The Crackdown Begins: Chinese Bank Sues To Seize Vancouver Real Estate Assets

The Crackdown Begins: Chinese Bank Sues To Seize Vancouver Real Estate Assets:

From the very beginning of Vancouver’s housing boom episode courtesy of an invasion of shady Chinese hot-money laundering home buyers, which has now officially driven the average list price of Vancouver single homes above $4 million…

… we have wondered how long before the Chinese government and financial institutions, if not Canada’s local authorities which apparently have no problem with a soaring housing bubble in their midst, finally crack down on these flagrant violators of China’s capital controls, whose children have been so openly flaunting their parent’s illicit wealth as reported in “My Daddy’s Rich And My Lamborghini’s Good-Looking”: Meet The Rich Chinese Kids Of Vancouver.”

We now have the answer.

According to the Globe and Mail, China CITIC Bank has filed a lawsuit in Canada to try to seize the assets of a Chinese citizen the bank claims took out a $10 million loan in China then fled to Canada.

In a first of its kind attempt at intercontinental repossession, the bank is looking to seize numerous Vancouver-area homes, valued at at least $7.3-million, along with other assets, according to the lawsuit, which was filed in the Supreme Court of British Columbia in Vancouver on Friday.

This $3.5 million home in Surrey B.C. is one of four homes a Chinese bank
claims are owned by a fugitive who defaulted on a $10 million loan.

The defendant, Shibiao Yan, owns three multimillion-dollar properties in a Vancouver suburb and lives in a $3-million Vancouver home owned by his wife, according to court documents, the Globe and Mail reports.

China has been in the midst of a major corruption crackdown and has stepped up efforts to find fugitives it says are hiding stolen assets abroad. In which case it will have lots of fruitful leads in Vancouver where virtually all real-estate purchases over the past year by Chinese “figutivies.” The lawsuit comes amid a debate about the role foreign money, particularly from China, has played in Vancouver’s property boom.

“The person involved left China with a large debt owed,” said Christine Duhaime, a lawyer who represents China CITIC Bank in the case, adding that she was not aware of any criminal charges against the man. Yan has not yet filed a response to the lawsuit and the claims have not been proven in court. We doubt he will appear.

Duhaime  would not comment on the proceedings, but tweeted that the case was of “global significance for China”. The reason is clear: it sets a precedent for many future such lawsuits, and confiscations.

As CBC adds, last week, Justice Gregory Bowden issued a temporary Mareva injunction against Yan, freezing his assets as the bank tries to make good on an arbitration ruling it claims to have obtained in March, ordering Yan to pay RMB 50 million plus RMB 2 million interest. According to the court documents, Yan incorporated a company in B.C. called TYMY Investments in March 2014, and his 36-year-old wife paid $2.5 million for a house in Vancouver a month later.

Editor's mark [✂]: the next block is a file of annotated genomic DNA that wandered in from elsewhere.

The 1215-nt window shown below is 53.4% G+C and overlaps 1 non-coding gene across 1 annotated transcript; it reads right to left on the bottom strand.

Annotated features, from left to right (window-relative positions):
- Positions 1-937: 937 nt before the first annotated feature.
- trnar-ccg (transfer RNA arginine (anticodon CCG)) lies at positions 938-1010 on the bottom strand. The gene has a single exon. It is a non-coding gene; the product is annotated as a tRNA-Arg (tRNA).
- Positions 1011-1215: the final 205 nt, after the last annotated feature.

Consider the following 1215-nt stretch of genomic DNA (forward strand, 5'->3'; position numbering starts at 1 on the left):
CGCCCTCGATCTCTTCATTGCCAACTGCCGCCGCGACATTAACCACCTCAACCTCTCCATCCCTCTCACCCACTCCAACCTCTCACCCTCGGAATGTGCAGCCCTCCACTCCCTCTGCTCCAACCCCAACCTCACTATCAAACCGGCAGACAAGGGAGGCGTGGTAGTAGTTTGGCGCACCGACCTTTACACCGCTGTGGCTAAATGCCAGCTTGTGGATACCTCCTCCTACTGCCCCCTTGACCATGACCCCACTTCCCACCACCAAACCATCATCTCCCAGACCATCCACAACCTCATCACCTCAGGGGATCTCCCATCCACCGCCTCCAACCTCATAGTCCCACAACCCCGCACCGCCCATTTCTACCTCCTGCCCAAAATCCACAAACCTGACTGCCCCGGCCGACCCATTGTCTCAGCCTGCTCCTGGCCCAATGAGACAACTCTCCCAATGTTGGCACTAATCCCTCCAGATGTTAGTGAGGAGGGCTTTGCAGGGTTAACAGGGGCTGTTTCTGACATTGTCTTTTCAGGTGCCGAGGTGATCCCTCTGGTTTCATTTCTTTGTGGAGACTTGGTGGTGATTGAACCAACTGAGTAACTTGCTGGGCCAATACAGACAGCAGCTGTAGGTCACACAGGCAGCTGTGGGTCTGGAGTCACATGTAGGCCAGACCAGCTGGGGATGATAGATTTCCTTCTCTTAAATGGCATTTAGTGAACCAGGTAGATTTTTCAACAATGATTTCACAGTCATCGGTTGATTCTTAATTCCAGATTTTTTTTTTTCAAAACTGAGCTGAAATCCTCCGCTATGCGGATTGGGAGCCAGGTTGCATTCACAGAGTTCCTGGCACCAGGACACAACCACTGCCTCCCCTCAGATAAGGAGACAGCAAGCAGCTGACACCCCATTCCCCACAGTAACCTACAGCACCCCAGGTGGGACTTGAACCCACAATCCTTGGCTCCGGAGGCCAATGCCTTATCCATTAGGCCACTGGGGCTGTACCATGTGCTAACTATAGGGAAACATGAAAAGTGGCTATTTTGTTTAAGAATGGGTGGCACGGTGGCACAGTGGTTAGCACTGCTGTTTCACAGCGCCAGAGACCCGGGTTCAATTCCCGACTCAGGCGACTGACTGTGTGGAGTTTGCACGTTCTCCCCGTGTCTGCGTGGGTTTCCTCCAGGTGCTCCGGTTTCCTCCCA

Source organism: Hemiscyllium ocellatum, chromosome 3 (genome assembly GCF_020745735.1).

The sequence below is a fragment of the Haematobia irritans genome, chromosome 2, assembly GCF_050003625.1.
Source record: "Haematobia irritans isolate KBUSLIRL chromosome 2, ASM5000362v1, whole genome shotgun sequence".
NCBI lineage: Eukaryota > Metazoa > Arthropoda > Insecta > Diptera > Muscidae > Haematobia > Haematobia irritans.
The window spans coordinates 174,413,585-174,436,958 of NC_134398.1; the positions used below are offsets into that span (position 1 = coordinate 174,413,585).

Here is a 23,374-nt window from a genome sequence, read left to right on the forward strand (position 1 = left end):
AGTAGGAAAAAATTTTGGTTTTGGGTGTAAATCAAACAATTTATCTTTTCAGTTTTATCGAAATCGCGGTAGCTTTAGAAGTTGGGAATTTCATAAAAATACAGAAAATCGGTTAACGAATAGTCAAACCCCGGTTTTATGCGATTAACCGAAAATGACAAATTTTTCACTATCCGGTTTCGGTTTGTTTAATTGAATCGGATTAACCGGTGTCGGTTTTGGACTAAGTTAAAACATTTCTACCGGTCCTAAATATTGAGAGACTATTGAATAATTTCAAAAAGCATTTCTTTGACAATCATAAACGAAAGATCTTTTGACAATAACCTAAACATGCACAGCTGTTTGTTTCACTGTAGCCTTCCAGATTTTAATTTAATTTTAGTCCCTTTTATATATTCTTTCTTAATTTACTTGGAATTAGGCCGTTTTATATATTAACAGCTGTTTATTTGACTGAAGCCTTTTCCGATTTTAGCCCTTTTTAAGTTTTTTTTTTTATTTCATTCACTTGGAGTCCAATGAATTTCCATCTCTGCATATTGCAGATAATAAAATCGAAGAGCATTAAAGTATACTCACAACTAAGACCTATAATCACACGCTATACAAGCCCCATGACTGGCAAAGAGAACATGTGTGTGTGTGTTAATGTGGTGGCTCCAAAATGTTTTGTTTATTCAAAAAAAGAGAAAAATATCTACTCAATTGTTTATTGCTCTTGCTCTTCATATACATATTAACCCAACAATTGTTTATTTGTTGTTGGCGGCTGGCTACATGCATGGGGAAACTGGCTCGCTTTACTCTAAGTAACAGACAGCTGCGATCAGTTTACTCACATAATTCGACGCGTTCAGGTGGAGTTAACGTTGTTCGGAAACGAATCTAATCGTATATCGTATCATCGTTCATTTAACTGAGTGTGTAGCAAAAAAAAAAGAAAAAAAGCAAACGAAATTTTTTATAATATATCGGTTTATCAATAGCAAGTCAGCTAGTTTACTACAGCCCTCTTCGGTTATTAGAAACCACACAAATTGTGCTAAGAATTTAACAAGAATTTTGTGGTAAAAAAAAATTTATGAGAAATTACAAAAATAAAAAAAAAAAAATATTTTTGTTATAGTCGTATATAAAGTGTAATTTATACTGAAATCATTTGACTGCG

China has been working with Canada for years to finalize a deal on the return of ill-gotten assets seized from those suspected of economic crimes. The agreement was originally announced in July 2013 and has not yet been ratified.

But, as G&M notes, it is rare for Chinese banks to use Canadian courts to pursue those who have left the country. Chinese Foreign Ministry spokesman Hong Lei said the bank was protecting its rights in accordance with the law.

“This is a normal thing to do internationally,” Hong told reporters in Beijing.

According to the lawsuit, China CITIC Bank is seeking repayment for a line of credit worth 50 million yuan, or roughly $7.5-million, taken out by a Chinese lumber company and personally guaranteed by Yan, who was the company’s majority shareholder at the time.

Just like this website, Vancouver residents have questioned the legitimacy of foreign funds invested in the city’s real estate market and have urged authorities to do more to scrutinize their origin.

So far Vancouver authorities have done a terrible job of responding to these requests, and as a result housing prices in the west coast city have jumped 30 per cent in the last year, in the process pricing out virtually all local buyers, especially since in recent weeks local banks have clamped down on the issuance of mortgages for the luxury sectory, well aware that the bubble is about to burst.

And since Canada would do nothing to hinder the parking of hot Chinese money locally, China decided to take matters into its own hands. If successful, and it will be as we doubt Mr. Yan will dare to appear in court resulting in a prompt confiscation of his assets, the action will have a chilling effect on all future purchases, and will most likely lead to a selling avalanche as the Chinese elite in Vancouver scramble to offload its domestic assets and find a new safe haven where it can park its money for the next few years.

In other words, with CITIC’s lawsuit, the beginning of the end of Vancouver’s housing bubble has officially begun.

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